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Japanese eSports attempt to bypass strict gambling laws in 2018, potentially setting up the country to reach new levels of gaming success

Both Street Fighter 5 and Tekken 7 reportedly among first titles to receive special eSports licenses

Posted by John 'Velociraptor' Guerrero • December 13, 2017 at 5 p.m. PST • Comments: 10

Especially in the fighting game genre, Japan is revered as one of the absolute strongest regions for competitive video game play. Unfortunately for many Japanese players, their home country has a ton of strict gambling laws that mute the potential for eSports in the region.

2018 may see a major change in this, as Japanese Esports Association (JeSPA) is looking into something of a loophole that would allow players to locally participate in events similar to the Dota 2 finals held in Seattle earlier this year.

Yuji Nakamura, a Bloomberg tech reporter in Tokyo, has tweeted out the first information we've heard on this matter, explaining that Japan will be issuing professional eSports licenses as a means of bypassing these laws.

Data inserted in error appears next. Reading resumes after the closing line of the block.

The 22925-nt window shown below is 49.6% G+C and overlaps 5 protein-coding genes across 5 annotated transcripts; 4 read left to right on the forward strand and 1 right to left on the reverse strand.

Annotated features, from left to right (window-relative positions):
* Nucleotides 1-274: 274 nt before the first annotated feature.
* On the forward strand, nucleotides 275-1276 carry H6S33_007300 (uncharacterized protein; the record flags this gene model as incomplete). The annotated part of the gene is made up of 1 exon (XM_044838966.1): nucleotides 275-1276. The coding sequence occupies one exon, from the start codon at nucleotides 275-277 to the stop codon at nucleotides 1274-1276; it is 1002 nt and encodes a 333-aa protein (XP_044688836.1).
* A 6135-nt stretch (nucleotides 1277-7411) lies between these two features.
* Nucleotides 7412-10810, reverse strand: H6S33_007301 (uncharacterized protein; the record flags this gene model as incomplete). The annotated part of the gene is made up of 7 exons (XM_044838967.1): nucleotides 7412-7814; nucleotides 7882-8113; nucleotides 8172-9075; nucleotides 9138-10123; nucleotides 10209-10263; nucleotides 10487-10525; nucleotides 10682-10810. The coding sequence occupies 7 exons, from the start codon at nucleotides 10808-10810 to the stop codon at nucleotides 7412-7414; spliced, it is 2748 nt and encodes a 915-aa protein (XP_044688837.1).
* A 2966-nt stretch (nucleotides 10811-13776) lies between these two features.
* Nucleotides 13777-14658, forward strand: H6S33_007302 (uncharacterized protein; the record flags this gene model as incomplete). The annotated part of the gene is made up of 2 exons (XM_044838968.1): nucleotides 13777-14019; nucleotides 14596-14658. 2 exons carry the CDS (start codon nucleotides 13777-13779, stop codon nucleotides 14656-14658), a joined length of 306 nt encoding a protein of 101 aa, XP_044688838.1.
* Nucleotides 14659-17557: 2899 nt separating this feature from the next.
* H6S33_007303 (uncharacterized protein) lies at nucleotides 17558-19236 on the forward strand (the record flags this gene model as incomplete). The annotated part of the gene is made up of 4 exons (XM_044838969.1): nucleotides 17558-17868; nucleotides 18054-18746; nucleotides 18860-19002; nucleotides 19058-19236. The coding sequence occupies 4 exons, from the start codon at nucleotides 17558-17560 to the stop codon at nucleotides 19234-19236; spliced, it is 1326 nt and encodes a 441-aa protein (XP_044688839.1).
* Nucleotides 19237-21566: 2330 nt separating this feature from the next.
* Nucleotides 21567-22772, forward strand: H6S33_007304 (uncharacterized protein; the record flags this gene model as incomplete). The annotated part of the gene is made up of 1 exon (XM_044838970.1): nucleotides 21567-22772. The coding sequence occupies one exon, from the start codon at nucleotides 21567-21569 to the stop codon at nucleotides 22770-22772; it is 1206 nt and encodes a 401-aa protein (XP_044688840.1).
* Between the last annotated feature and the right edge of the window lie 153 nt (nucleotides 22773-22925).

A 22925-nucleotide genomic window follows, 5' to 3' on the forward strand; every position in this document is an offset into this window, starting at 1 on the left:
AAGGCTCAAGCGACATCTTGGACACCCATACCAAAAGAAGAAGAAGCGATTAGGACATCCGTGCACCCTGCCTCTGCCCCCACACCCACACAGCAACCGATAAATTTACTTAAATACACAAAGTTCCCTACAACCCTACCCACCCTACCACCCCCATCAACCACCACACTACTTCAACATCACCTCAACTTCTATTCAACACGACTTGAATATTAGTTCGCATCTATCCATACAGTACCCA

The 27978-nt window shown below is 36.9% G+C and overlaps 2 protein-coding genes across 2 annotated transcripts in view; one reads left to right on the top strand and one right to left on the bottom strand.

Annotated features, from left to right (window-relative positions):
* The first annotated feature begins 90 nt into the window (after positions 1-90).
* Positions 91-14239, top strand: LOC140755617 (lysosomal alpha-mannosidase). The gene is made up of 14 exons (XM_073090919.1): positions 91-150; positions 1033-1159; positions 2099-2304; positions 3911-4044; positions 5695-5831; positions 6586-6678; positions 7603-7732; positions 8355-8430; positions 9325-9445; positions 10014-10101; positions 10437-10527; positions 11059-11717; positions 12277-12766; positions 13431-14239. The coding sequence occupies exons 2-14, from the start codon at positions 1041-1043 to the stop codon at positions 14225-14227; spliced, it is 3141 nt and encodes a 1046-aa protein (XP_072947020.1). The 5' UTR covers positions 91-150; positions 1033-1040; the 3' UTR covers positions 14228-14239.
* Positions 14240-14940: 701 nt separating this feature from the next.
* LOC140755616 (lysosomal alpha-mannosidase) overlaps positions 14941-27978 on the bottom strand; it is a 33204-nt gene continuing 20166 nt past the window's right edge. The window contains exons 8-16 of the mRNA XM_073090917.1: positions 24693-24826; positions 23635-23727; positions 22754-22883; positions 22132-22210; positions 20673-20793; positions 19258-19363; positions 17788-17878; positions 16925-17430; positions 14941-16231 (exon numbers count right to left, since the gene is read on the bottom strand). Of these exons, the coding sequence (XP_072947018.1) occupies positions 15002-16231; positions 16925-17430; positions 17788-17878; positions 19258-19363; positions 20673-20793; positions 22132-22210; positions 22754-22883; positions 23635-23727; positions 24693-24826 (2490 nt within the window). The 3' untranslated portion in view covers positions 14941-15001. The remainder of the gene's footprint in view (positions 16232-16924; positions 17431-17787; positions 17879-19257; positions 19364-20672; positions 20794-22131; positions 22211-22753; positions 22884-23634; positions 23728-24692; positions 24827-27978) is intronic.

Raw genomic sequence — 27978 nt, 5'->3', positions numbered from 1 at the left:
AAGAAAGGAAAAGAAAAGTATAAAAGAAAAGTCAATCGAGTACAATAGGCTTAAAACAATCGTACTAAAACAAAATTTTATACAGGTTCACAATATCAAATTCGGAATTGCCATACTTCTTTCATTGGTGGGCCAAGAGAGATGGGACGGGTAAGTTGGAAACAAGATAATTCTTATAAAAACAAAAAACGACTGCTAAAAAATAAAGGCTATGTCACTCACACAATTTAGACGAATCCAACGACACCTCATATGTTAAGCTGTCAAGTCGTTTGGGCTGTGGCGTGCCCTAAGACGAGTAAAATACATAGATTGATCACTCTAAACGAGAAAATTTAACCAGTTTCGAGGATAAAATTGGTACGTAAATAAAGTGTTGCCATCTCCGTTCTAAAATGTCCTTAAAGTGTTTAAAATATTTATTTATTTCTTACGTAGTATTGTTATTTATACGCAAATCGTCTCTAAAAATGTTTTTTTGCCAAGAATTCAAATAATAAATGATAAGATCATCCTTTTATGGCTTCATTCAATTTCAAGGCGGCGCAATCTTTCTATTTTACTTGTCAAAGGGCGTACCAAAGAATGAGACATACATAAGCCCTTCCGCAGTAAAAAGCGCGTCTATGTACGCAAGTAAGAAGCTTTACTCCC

"One unintended obstacle is a quirk of Japanese legal language that has lumped video games together with gambling ever since yakuza gangs turned to video poker in the 1980s as a money-maker," mentions Nakamura.

Considering the household fighting game players that hail from Japan (CYG|Daigo, FOX|Tokido, GRPT|Fuudo to name a very few) it's a bit surprising to realize that their nation's eSports scene is being stifled in this way.

The implications here are pretty massive however, as removing this hurdle from Japanese gaming could mean all new highs from the already impressive scene. Here's Nakamura's tweet about the new licenses:

Click images for animated versions

The eSports scene is growing in big ways, and is predicted to be a 5 billion dollar business by the year 2020.

At this point, the JeSPA document lists Winning Eleven 2018, Street Fighter 5, Tekken 7, Puzzle & Dragons and Monster Strike as the game titles that will receive these licenses to begin with.

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